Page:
Scientific NameSilene vulgaris
Other Common Names:
Synonyms (former Scientific Names):
Leaves: Initially develop as somewhat of a basal rosette. Leaves are ovate to lance-shaped, and are easily confused as the leaves of a grass when this occurs as a weed in grass forages. Leaves are approximately 1 1/4 to 3 inches long and are without hairs. Stems: Erect, branching, reaching 3 1/3 feet in height. Stems are without hairs. Roots: Rhizomes and a fibrous root system.
An erect or low-growing perennial from rhizomes with 'bladder-like' flowers. Bladder campion is primarily a weed of pastures and hay fields, but may also occur along roadsides or in other forage crops. The hairless, opposite leaves and lobed, bladder-like flowers are all characteristics that help in the identification of bladder campion. White Campion (Silene alba) is very similar in appearance and growth habit, but has hairs on the leaves and stems unlike bladder campion.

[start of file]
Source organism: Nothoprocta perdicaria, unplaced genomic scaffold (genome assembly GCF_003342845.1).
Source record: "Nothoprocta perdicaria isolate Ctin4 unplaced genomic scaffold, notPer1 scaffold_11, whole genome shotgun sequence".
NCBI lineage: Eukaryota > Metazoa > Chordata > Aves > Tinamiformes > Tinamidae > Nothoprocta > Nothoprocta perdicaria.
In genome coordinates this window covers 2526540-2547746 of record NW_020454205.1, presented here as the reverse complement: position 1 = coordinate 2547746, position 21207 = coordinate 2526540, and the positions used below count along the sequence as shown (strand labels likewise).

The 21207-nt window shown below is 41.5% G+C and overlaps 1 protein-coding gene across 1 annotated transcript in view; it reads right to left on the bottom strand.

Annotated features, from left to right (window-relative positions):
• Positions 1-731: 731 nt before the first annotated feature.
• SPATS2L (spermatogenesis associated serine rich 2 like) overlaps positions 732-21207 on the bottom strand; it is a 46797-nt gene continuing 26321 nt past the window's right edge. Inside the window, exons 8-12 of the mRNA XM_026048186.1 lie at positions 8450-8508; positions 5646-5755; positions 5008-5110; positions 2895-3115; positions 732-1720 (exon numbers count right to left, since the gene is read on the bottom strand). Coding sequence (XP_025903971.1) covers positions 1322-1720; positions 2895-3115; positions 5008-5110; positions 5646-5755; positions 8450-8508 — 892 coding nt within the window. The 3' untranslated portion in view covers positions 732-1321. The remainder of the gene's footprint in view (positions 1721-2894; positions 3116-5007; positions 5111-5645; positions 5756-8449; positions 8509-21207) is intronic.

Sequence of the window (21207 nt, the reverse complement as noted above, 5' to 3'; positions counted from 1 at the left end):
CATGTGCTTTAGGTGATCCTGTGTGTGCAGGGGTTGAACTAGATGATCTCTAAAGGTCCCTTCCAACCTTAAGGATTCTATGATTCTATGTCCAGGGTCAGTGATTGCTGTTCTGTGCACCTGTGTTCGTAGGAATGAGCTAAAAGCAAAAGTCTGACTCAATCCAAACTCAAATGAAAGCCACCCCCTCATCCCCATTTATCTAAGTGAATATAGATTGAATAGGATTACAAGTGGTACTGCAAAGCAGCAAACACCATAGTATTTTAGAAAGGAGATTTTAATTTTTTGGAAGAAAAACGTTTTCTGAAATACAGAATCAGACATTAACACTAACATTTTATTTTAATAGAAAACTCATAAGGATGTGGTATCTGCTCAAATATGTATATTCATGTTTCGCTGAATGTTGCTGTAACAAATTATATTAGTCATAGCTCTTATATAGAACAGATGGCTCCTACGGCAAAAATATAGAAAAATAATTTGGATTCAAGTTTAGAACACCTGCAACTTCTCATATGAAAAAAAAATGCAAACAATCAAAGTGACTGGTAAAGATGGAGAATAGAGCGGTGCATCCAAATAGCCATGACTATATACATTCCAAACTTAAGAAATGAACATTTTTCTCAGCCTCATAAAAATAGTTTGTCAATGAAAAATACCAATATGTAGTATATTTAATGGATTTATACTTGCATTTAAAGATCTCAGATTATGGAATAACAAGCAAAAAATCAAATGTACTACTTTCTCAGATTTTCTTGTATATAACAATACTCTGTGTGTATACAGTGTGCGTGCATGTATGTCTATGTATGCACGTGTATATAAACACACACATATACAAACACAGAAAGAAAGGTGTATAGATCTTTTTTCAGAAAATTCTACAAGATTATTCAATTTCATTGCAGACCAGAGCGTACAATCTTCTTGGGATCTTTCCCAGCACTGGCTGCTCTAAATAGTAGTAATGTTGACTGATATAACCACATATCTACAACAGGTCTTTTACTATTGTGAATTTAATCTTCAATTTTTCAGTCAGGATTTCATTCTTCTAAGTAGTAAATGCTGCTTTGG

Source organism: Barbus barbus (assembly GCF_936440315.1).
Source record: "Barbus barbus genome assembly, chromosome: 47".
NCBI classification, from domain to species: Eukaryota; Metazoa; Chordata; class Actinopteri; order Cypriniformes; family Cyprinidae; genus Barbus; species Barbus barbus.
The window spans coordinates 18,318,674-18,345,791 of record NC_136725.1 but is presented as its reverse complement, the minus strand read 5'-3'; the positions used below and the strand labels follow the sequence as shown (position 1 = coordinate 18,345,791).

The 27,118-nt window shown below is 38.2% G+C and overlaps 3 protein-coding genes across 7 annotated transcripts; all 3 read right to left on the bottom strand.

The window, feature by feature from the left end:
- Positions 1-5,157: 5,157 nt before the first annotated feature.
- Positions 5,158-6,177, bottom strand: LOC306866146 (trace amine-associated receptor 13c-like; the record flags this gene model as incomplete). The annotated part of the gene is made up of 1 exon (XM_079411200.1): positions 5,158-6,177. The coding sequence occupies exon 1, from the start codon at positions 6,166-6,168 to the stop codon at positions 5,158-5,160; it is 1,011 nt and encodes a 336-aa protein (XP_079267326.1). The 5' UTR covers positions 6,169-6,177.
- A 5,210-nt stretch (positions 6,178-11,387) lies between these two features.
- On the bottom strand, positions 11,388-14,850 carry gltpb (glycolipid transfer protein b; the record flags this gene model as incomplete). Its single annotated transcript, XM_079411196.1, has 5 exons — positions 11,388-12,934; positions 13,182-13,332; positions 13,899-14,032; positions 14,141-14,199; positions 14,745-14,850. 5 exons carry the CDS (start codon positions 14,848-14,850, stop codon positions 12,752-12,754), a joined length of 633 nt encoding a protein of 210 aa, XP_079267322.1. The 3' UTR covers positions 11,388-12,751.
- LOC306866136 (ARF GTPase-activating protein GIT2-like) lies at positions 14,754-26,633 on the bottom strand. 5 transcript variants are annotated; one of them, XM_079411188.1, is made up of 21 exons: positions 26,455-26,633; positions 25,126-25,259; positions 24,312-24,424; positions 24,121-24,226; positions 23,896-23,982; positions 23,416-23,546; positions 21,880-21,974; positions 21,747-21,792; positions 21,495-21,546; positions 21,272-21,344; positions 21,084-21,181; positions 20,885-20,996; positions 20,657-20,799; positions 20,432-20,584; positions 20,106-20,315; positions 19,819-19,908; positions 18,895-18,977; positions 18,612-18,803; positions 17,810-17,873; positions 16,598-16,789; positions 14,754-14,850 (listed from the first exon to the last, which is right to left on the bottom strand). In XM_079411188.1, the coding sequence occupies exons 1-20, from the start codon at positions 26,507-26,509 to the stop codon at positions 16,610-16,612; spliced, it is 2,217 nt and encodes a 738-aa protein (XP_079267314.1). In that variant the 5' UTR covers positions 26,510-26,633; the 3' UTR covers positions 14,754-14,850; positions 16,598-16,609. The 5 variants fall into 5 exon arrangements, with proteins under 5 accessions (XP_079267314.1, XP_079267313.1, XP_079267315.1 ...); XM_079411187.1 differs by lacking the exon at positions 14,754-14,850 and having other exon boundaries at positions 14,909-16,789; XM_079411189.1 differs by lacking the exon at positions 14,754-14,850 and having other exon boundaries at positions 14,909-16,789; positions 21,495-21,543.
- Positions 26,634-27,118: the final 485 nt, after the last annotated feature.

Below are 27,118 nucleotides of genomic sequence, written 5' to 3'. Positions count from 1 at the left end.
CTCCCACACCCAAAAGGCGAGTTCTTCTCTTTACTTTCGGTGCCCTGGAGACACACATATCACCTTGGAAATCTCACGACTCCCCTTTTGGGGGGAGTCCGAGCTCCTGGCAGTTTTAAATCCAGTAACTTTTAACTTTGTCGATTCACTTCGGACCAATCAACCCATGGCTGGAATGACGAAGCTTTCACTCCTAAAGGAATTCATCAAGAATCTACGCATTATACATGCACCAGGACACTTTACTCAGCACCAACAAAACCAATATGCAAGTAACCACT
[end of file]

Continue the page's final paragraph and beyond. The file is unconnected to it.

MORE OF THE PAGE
Flower Seed Head
Flowers: Occur in clusters of 5 to 30 white flowers that are each approximately 20 mm in width. Individual flowers consist of 5 white petals that are deeply lobed or split and resemble a "V". The flowers also have bladder-like cases which are actually fused inflated sepals with 20 distinct pink to white veins.
Seedlings: Cotyledons are 3 to 12 mm long, 1 to 2 1/2 mm wide, elliptical in outline, without hairs, and yellowish green in color. Fruit: A round capsule within the 'bladder.' Each fruit is approximately 1/2 inch long.
This weed occurs throughout most of the United States.
prostrate and nonwoody
Thorns or Spines
Approximate Flower Diameter
Dominant Flower Color
shorter than leaf
Stem Cross Section
square or multi-edged